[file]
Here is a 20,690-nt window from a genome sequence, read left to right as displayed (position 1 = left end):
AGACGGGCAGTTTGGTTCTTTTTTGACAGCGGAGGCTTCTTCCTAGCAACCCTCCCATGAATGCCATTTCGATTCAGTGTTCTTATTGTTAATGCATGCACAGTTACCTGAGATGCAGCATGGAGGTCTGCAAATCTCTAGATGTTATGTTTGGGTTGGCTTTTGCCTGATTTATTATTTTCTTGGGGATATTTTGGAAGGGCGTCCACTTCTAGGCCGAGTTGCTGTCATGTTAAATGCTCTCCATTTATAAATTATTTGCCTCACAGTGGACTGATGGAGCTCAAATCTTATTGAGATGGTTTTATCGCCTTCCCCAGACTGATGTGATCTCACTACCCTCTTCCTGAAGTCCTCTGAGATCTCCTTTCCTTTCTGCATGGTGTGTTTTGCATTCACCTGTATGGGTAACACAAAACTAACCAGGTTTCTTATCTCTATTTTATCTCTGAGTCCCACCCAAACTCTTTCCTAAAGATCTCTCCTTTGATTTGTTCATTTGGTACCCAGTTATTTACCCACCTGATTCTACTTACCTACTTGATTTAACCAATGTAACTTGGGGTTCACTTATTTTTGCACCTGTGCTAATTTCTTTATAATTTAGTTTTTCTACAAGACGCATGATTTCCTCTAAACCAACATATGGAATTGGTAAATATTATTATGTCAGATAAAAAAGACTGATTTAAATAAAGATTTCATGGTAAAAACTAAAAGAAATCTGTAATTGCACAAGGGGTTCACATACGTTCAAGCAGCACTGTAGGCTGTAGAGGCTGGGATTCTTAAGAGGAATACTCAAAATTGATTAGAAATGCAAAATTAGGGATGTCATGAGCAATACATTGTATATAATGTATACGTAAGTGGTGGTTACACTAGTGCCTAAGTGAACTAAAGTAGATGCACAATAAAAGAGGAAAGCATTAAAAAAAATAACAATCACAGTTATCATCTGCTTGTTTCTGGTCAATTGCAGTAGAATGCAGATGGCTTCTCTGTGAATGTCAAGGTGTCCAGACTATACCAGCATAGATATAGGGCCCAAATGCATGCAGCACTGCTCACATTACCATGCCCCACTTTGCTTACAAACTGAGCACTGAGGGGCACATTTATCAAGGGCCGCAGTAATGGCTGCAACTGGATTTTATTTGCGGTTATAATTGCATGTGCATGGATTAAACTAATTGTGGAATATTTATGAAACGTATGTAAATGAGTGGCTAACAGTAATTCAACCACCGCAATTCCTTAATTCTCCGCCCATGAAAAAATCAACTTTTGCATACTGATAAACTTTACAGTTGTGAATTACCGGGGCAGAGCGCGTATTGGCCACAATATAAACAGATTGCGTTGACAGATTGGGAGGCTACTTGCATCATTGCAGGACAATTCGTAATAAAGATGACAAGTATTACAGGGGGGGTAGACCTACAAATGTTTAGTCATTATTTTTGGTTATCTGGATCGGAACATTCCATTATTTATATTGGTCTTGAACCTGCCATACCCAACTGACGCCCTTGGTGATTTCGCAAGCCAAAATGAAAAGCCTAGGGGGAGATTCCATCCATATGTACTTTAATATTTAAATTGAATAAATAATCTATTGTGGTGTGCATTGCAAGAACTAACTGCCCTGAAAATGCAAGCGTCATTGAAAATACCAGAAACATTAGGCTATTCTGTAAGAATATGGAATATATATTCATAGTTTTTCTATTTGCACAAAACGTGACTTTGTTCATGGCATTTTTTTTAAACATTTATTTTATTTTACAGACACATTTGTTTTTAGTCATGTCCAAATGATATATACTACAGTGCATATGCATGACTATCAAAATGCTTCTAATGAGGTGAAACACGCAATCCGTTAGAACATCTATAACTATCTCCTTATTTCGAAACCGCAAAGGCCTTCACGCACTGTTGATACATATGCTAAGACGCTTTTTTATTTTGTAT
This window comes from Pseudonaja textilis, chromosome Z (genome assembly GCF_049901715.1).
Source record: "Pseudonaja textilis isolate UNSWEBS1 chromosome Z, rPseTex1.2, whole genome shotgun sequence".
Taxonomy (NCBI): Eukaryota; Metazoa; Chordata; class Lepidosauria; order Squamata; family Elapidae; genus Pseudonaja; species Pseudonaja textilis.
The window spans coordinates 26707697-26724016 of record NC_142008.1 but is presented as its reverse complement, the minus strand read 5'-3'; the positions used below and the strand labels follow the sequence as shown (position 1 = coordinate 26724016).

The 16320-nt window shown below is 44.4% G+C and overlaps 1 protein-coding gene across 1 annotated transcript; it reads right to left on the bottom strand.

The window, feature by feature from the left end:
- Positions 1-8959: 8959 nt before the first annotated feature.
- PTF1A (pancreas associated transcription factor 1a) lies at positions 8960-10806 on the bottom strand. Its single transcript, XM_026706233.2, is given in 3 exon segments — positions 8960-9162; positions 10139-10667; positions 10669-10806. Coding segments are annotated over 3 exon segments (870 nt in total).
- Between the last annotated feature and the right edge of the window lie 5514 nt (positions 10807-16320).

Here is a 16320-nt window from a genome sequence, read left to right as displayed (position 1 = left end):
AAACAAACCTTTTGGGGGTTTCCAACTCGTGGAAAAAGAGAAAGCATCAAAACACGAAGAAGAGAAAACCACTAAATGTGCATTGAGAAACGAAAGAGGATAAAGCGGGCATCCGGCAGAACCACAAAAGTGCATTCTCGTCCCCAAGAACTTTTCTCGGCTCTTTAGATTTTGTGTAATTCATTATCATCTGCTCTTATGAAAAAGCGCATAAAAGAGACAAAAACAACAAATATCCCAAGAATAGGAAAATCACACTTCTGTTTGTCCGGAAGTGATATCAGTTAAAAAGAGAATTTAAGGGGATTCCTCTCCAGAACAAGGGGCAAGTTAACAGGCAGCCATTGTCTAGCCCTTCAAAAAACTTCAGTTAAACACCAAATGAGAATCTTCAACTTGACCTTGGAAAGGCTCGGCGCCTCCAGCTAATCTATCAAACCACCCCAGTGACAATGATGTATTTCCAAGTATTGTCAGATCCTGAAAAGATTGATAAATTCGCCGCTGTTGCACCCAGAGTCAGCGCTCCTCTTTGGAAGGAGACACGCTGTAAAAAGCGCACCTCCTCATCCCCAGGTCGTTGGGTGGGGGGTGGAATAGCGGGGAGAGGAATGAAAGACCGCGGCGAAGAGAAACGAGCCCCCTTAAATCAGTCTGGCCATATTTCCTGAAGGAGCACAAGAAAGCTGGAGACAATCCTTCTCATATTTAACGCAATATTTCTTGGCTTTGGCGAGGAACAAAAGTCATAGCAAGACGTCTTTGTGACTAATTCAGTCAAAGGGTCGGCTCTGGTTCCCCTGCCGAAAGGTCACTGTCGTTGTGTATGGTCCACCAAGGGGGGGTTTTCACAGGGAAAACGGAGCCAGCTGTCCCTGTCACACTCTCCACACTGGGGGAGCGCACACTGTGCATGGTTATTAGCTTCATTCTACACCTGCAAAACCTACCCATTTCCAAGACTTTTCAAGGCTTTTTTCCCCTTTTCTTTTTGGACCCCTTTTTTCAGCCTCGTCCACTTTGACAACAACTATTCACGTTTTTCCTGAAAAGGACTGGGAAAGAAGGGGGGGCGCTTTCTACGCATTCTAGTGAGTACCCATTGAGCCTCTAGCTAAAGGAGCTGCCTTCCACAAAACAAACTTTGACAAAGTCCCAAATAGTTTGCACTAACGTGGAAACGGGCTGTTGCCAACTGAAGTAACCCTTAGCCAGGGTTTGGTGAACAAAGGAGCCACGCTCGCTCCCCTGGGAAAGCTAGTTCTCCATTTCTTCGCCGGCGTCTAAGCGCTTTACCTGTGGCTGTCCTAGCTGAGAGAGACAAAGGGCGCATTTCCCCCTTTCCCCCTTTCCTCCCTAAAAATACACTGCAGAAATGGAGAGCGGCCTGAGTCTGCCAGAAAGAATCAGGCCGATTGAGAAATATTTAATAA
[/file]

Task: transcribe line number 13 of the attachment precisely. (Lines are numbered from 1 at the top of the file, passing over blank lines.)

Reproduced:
AAACAAACCTTTTGGGGGTTTCCAACTCGTGGAAAAAGAGAAAGCATCAAAACACGAAGAAGAGAAAACCACTAAATGTGCATTGAGAAACGAAAGAGGATAAAGCGGGCATCCGGCAGAACCACAAAAGTGCATTCTCGTCCCCAAGAACTTTTCTCGGCTCTTTAGATTTTGTGTAATTCATTATCATCTGCTCTTATGAAAAAGCGCATAAAAGAGACAAAAACAACAAATATCCCAAGAATAGGAAAATCACACTTCTGTTTGTCCGGAAGTGATATCAGTTAAAAAGAGAATTTAAGGGGATTCCTCTCCAGAACAAGGGGCAAGTTAACAGGCAGCCATTGTCTAGCCCTTCAAAAAACTTCAGTTAAACACCAAATGAGAATCTTCAACTTGACCTTGGAAAGGCTCGGCGCCTCCAGCTAATCTATCAAACCACCCCAGTGACAATGATGTATTTCCAAGTATTGTCAGATCCTGAAAAGATTGATAAATTCGCCGCTGTTGCACCCAGAGTCAGCGCTCCTCTTTGGAAGGAGACACGCTGTAAAAAGCGCACCTCCTCATCCCCAGGTCGTTGGGTGGGGGGTGGAATAGCGGGGAGAGGAATGAAAGACCGCGGCGAAGAGAAACGAGCCCCCTTAAATCAGTCTGGCCATATTTCCTGAAGGAGCACAAGAAAGCTGGAGACAATCCTTCTCATATTTAACGCAATATTTCTTGGCTTTGGCGAGGAACAAAAGTCATAGCAAGACGTCTTTGTGACTAATTCAGTCAAAGGGTCGGCTCTGGTTCCCCTGCCGAAAGGTCACTGTCGTTGTGTATGGTCCACCAAGGGGGGGTTTTCACAGGGAAAACGGAGCCAGCTGTCCCTGTCACACTCTCCACACTGGGGGAGCGCACACTGTGCATGGTTATTAGCTTCATTCTACACCTGCAAAACCTACCCATTTCCAAGACTTTTCAAGGCTTTTTTCCCCTTTTCTTTTTGGACCCCTTTTTTCAGCCTCGTCCACTTTGACAACAACTATTCACGTTTTTCCTGAAAAGGACTGGGAAAGAAGGGGGGGCGCTTTCTACGCATTCTAGTGAGTACCCATTGAGCCTCTAGCTAAAGGAGCTGCCTTCCACAAAACAAACTTTGACAAAGTCCCAAATAGTTTGCACTAACGTGGAAACGGGCTGTTGCCAACTGAAGTAACCCTTAGCCAGGGTTTGGTGAACAAAGGAGCCACGCTCGCTCCCCTGGGAAAGCTAGTTCTCCATTTCTTCGCCGGCGTCTAAGCGCTTTACCTGTGGCTGTCCTAGCTGAGAGAGACAAAGGGCGCATTTCCCCCTTTCCCCCTTTCCTCCCTAAAAATACACTGCAGAAATGGAGAGCGGCCTGAGTCTGCCAGAAAGAATCAGGCCGATTGAGAAATATTTAATAA